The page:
NON-CONVENTIONAL SOURCES OF ENERGY

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NON-CONVENTIONAL SOURCES OF ENERGY:

NON-CONVENTIONAL SOURCES OF ENERGY By Niraj 8-N

Power Resources:

Power Resources Energy is required for all activities- to cook, to provide heat and light, to drive vehicles and machinery in industries . Power resources can be classified as:

Solar Energy:

Solar Energy The sun has produced energy for billions of years.  Solar energy is the sun’s rays (solar radiation) that reach the Earth. This energy can be converted into other forms of energy such as heat and electricity. "Solar" is the Latin word for " sun“. Photovoltaic energy can convert sunlight directly into electricity. Solar cells are joined in solar panels to generate power for heating. Solar energy is also used in solar heaters, solar cookers, solar dyers and is used for community lighting and traffic signals. It is becoming popular in rural and remote areas. The largest solar plant in India is located near Bhuj in Gujarat where solar energy is used to sterilise milk cans.

Wind Energy:

Wind Energy Wind is caused by huge convection currents in the Earth's atmosphere, driven by heat energy from the Sun. This means as long as the sun shines, there will be wind . The moving air (wind) has huge amounts of kinetic energy, and this can be transferred into electrical energy using wind turbines. The wind turns the blades, which spin a shaft, which connects to a generator and makes electricity. The electricity is sent through transmission and distribution lines to a substation, then on to homes, business and schools. One wind turbine can produce enough electricity to power up to 300 homes . The largest wind farm in India is located in Tamil N adu, from Nagercoil to Madurai.

Biogas:

Biogas Shrubs, farm waste, animal and human waste are used to produce biogas for domestic consumption in rural areas. The organic waste is decomposed by bacteria in biogas digesters to emit biogas which is a mixture of methane and carbon dioxide. It produces huge amount of organic manure each year. Biogas is the efficient use of cattle dung. It prevents the loss of trees.

Geothermal Energy:

Deep down in the earth's crust, there is molten rock (magma). Molten rock is simply rocks that have melted into liquid form as a result of extreme heat under the earth. This can be found about 1800 miles deep below the surface, but closer to the surface, the rocks layers are hot enough to keep water and air spaces there at a temperature of about 50-60 degrees F (10-16 degrees C). Geothermal technology takes advantage of the hot close-to-earth-surface temperatures to generate power . In India, geothermal plants are located in Manikaran in Himachal Pradesh and Puga Valley In Ladakh. Geothermal Energy

Nuclear Power:

Nuclear Power Nuclear energy is created at power plants through a scientific process that involves splitting the nucleus of atoms, a process known as nuclear fission. When this happens an enormous amount of energy is released. This kind of energy is used to create electricity by boiling water to create steam that turns turbines inside the power plant. Around 6% of the world’s energy and 14% of the world’s electricity is produced by nuclear power. There are over 400 nuclear power reactors in use around the world . In India, nuclear plants are located in Rawatbhata in Rajasthan, Kalapakkam in Tamil Nadu, Kakrapara in Gujarat, Tarapur in Maharashtra, Kaiga in Karnataka and Naraura in Uttar Pradesh.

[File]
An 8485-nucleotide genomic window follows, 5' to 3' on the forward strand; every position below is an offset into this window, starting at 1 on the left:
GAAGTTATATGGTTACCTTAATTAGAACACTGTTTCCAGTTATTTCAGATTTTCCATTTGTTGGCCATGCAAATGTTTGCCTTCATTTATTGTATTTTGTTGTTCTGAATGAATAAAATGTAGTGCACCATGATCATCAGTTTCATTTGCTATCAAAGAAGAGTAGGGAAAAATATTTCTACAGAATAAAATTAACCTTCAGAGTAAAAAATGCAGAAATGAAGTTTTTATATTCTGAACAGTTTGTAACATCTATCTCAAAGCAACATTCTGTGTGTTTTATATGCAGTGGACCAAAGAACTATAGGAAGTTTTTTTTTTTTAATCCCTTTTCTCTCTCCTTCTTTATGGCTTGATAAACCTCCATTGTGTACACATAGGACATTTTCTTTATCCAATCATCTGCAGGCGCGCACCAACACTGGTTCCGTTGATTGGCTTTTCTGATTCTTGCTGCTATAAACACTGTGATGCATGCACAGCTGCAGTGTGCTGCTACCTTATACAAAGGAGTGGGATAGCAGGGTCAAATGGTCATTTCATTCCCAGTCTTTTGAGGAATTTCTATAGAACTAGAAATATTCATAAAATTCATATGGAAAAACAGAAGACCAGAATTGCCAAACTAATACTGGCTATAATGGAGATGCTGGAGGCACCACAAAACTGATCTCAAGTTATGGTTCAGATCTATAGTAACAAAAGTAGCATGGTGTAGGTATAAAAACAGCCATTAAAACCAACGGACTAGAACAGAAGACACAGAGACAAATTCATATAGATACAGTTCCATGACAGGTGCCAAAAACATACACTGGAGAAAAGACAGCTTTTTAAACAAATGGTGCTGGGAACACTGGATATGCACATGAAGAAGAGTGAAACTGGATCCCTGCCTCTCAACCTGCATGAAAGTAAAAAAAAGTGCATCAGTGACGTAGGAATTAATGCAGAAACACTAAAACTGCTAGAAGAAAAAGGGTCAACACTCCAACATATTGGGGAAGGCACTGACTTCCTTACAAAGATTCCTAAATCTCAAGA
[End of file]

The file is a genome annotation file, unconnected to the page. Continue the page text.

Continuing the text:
Tidal Energy:

Tidal Energy Tidal energy is produced by the surge of ocean waters during the rise and fall of tides. Tidal energy is a renewable source of energy. Floodgate dams are built across inlets. During the high tide water flows in to the inlet and gets trapped when the gate is closed. After the tide falls outside the floodgate, the water retained by the floodgate flows back to the sea through a pipe that carries it through a power generating turbine. Russia, France and Gulf of Kachchh in India have huge tidal mill farms.

Advantages and Disadvantages:

Advantages and Disadvantages Solar Energy Wind energy Advantages Disadvantages India has enormous possibilities of tapping solar energy. The use of solar energy will minimise the dependence of rural households on firewood or dung cakes. It is inexhaustible and non-polluting. It is expensive during initial stages of development. Larger parts of energy get wasted due to diffusion of sunlight. Advantages Disadvantages It is non-polluting and eco-friendly. It is safe and clean. Causes noise pollution. Harmful for birds. Disturbs air communication.

PowerPoint Presentation:

Biogas Geothermal Energy Advantages Disadvantages Biogas plants use shrubs, farm waste, animal waste and human waste to produce biogas in rural areas. The biogas plants provides energy and quality manure to the farmers. Biogas is an excellent fuel for cooking and lightning. It takes care of wastes and help environmental conservation. It causes greenhouse effect due to emission of gases. Advantages Disadvantages Geothermal energy is generated from the heat of the Earth’s interior and hot springs. It can be used to drive turbines and generate electricity. It is eco-friendly. It is found in some places. It is more localised. Large part gets wasted due to diffusion of energy.

PowerPoint Presentation:

Nuclear power Tidal Energy Advantages Disadvantages It emits a huge amount of energy which can be easily used. It generates radioactive waste. It is very expensive. Advantages Disadvantages It is non -polluting and inexhaustible It destroys wildlife and expensive to harness

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